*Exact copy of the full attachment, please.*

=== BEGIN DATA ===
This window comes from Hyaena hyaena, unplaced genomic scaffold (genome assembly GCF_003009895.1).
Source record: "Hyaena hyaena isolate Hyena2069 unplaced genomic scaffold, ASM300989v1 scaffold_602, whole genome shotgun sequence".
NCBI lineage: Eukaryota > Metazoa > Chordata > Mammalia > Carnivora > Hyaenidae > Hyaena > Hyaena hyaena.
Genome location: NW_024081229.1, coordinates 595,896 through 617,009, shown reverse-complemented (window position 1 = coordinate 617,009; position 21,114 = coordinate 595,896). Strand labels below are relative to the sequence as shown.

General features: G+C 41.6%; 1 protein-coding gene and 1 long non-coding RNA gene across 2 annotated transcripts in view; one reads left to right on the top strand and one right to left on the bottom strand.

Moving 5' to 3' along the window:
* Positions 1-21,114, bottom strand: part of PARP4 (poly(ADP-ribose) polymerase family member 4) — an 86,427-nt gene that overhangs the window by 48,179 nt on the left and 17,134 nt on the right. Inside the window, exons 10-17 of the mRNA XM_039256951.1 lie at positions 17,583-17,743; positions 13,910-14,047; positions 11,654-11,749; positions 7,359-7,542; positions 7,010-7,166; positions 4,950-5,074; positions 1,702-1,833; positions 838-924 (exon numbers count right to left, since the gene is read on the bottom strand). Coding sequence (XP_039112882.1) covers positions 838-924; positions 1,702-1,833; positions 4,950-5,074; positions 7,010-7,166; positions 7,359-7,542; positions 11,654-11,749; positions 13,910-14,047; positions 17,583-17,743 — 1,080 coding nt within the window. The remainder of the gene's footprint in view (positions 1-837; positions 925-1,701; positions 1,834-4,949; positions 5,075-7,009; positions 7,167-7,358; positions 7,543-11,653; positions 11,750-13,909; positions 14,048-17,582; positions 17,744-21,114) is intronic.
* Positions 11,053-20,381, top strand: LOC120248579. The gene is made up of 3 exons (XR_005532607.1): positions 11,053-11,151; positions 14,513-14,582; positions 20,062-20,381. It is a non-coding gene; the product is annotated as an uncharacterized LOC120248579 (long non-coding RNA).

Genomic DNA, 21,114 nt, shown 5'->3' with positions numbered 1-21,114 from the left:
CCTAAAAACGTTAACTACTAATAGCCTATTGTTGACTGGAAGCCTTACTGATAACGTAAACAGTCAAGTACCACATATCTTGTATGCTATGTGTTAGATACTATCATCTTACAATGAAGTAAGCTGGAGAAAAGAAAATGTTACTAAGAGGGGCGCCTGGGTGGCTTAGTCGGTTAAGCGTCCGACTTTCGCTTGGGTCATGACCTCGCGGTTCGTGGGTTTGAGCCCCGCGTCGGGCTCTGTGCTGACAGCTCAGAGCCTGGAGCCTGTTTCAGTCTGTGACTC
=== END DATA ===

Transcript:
This window comes from Hyaena hyaena, unplaced genomic scaffold (genome assembly GCF_003009895.1).
Source record: "Hyaena hyaena isolate Hyena2069 unplaced genomic scaffold, ASM300989v1 scaffold_602, whole genome shotgun sequence".
NCBI lineage: Eukaryota > Metazoa > Chordata > Mammalia > Carnivora > Hyaenidae > Hyaena > Hyaena hyaena.
Genome location: NW_024081229.1, coordinates 595,896 through 617,009, shown reverse-complemented (window position 1 = coordinate 617,009; position 21,114 = coordinate 595,896). Strand labels below are relative to the sequence as shown.

General features: G+C 41.6%; 1 protein-coding gene and 1 long non-coding RNA gene across 2 annotated transcripts in view; one reads left to right on the top strand and one right to left on the bottom strand.

Moving 5' to 3' along the window:
* Positions 1-21,114, bottom strand: part of PARP4 (poly(ADP-ribose) polymerase family member 4) — an 86,427-nt gene that overhangs the window by 48,179 nt on the left and 17,134 nt on the right. Inside the window, exons 10-17 of the mRNA XM_039256951.1 lie at positions 17,583-17,743; positions 13,910-14,047; positions 11,654-11,749; positions 7,359-7,542; positions 7,010-7,166; positions 4,950-5,074; positions 1,702-1,833; positions 838-924 (exon numbers count right to left, since the gene is read on the bottom strand). Coding sequence (XP_039112882.1) covers positions 838-924; positions 1,702-1,833; positions 4,950-5,074; positions 7,010-7,166; positions 7,359-7,542; positions 11,654-11,749; positions 13,910-14,047; positions 17,583-17,743 — 1,080 coding nt within the window. The remainder of the gene's footprint in view (positions 1-837; positions 925-1,701; positions 1,834-4,949; positions 5,075-7,009; positions 7,167-7,358; positions 7,543-11,653; positions 11,750-13,909; positions 14,048-17,582; positions 17,744-21,114) is intronic.
* Positions 11,053-20,381, top strand: LOC120248579. The gene is made up of 3 exons (XR_005532607.1): positions 11,053-11,151; positions 14,513-14,582; positions 20,062-20,381. It is a non-coding gene; the product is annotated as an uncharacterized LOC120248579 (long non-coding RNA).

Genomic DNA, 21,114 nt, shown 5'->3' with positions numbered 1-21,114 from the left:
CCTAAAAACGTTAACTACTAATAGCCTATTGTTGACTGGAAGCCTTACTGATAACGTAAACAGTCAAGTACCACATATCTTGTATGCTATGTGTTAGATACTATCATCTTACAATGAAGTAAGCTGGAGAAAAGAAAATGTTACTAAGAGGGGCGCCTGGGTGGCTTAGTCGGTTAAGCGTCCGACTTTCGCTTGGGTCATGACCTCGCGGTTCGTGGGTTTGAGCCCCGCGTCGGGCTCTGTGCTGACAGCTCAGAGCCTGGAGCCTGTTTCAGTCTGTGACTC